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Before you get started, take this readiness quiz.
We solved some applications that are modeled by quadratic equations earlier, when the only method we had to solve them was factoring. Now that we have more methods to solve quadratic equations, we will take another look at applications. To get us started, we will copy our usual Problem Solving Strategy here so we can follow the steps.
We have solved number applications that involved consecutive even integers and consecutive odd integers by modeling the situation with linear equations. Remember, we noticed each even integer is 2 more than the number preceding it. If we call the first one n, then the next one is $n+2$ . The next one would be $n+2+2$ or $n+4$ . This is also true when we use odd integers. One set of even integers and one set of odd integers are shown below.
Some applications of consecutive odd integers or consecutive even integers are modeled by quadratic equations. The notation above will be helpful as you name the variables.
The product of two consecutive odd integers is 195. Find the integers.
Step 1. Read the problem.  
Step 2. Identify what we are looking for.  We are looking for two consecutive odd integers. 
Step 3. Name what we are looking for.  Let
$n=$ the first odd integer.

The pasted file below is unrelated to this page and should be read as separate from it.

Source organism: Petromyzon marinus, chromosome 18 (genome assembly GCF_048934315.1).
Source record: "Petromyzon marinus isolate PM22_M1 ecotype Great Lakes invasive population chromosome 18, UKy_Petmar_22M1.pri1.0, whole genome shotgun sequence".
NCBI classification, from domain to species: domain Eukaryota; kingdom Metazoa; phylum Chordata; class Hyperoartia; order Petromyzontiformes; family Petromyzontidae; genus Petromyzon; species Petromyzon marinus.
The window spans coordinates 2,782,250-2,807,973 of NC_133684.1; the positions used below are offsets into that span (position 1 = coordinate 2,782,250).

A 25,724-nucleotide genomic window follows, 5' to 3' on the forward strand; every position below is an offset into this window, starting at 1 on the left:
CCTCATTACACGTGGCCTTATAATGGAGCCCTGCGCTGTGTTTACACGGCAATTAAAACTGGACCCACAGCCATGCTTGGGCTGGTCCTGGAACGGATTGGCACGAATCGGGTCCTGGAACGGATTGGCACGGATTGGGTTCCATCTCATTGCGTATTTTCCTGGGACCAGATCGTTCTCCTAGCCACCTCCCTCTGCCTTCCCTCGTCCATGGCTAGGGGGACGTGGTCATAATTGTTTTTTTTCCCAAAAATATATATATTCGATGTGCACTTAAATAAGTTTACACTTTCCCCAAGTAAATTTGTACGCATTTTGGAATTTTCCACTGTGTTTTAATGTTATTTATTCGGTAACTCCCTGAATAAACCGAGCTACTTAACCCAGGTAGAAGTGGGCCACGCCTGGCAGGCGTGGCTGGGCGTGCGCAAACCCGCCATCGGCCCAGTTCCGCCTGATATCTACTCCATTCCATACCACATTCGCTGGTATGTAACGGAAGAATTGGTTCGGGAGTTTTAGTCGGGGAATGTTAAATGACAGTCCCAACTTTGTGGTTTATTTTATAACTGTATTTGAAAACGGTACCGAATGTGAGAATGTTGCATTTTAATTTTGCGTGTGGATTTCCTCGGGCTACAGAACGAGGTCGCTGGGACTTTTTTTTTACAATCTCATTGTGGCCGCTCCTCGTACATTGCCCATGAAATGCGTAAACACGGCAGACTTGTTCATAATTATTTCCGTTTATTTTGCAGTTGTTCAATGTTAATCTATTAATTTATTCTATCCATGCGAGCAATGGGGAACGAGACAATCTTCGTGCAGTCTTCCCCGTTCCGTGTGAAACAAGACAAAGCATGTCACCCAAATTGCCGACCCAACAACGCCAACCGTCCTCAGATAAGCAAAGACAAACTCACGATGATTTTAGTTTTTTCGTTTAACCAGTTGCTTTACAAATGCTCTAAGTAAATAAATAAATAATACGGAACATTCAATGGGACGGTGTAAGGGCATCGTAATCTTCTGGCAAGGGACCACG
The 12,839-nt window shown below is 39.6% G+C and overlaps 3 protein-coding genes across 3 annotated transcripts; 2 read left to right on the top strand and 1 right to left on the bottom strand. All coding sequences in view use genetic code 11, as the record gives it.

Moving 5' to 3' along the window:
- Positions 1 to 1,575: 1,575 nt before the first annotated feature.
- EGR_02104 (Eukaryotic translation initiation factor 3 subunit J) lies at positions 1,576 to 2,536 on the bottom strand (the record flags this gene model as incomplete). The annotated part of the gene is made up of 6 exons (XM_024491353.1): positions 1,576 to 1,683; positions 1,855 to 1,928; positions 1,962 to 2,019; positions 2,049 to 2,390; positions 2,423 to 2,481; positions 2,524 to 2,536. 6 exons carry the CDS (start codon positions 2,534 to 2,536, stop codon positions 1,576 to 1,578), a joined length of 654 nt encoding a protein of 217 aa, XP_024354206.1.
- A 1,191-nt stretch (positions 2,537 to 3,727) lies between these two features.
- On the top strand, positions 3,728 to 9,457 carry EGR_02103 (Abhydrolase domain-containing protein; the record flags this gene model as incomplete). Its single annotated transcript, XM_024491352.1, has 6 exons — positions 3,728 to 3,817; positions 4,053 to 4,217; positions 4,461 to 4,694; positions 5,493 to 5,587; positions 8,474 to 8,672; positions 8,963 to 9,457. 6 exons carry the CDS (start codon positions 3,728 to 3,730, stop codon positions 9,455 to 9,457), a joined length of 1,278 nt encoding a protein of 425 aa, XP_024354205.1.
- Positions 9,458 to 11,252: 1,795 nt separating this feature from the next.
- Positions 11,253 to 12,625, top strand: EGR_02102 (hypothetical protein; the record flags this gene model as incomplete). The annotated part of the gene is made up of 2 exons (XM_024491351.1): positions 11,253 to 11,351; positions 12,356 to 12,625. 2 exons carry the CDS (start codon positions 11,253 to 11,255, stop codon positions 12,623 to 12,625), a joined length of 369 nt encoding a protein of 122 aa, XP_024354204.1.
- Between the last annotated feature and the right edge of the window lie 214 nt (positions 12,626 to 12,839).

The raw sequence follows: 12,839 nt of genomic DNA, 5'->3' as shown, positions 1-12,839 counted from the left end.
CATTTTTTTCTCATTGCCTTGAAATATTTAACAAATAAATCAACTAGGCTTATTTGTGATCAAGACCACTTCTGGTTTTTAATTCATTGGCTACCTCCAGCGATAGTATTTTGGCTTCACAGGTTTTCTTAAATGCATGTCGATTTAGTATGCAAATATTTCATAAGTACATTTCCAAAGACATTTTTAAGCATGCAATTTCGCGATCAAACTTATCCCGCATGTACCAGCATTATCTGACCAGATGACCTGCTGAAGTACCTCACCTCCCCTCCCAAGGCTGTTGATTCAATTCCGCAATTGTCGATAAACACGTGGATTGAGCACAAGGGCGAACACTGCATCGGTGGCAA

$n+2=$ the next odd integer 
Step 4. Translate into an equation. State the problem in one sentence.  "The product of two consecutive odd integers is 195." The product of the first odd integer and the second odd integer is 195. 
Translate into an equation  
Step 5. Solve the equation. Distribute.  
Subtract 195 to get the equation in standard form.  
Identify the a, b, c values.  
Write the quadratic equation.  
Then substitute in the values of a, b, c. .  
Simplify. 

Simplify the radical.  
Rewrite to show two solutions.  
Solve each equation. 

There are two values of n that are solutions. This will give us two pairs of consecutive odd integers for our solution.  First odd integer
$n=13$
next odd integer $n+2$ $\phantom{\rule{6.8em}{0ex}}13+2$ $\phantom{\rule{8em}{0ex}}15$ 
First odd integer
$n=\mathrm{15}$
next odd integer $n+2$ $\phantom{\rule{6.1em}{0ex}}\mathrm{15}+2$ $\phantom{\rule{7em}{0ex}}\mathrm{13}$  
Step 6. Check the answer.
Do these pairs work? Are they consecutive odd integers? Is their product 195? 
$\begin{array}{cccc}\hfill 13,15,\phantom{\rule{0.2em}{0ex}}\text{yes}& & & \mathrm{13},\mathrm{15},\phantom{\rule{0.2em}{0ex}}\text{yes}\hfill \\ \hfill 13\cdot 15=195,\phantom{\rule{0.2em}{0ex}}\text{yes}& & & \mathrm{13}\left(\mathrm{15}\right)=195,\phantom{\rule{0.2em}{0ex}}\text{yes}\hfill \end{array}$ 
Step 7. Answer the question.  The two consecutive odd integers whose product is 195 are 13, 15, and −13, −15. 
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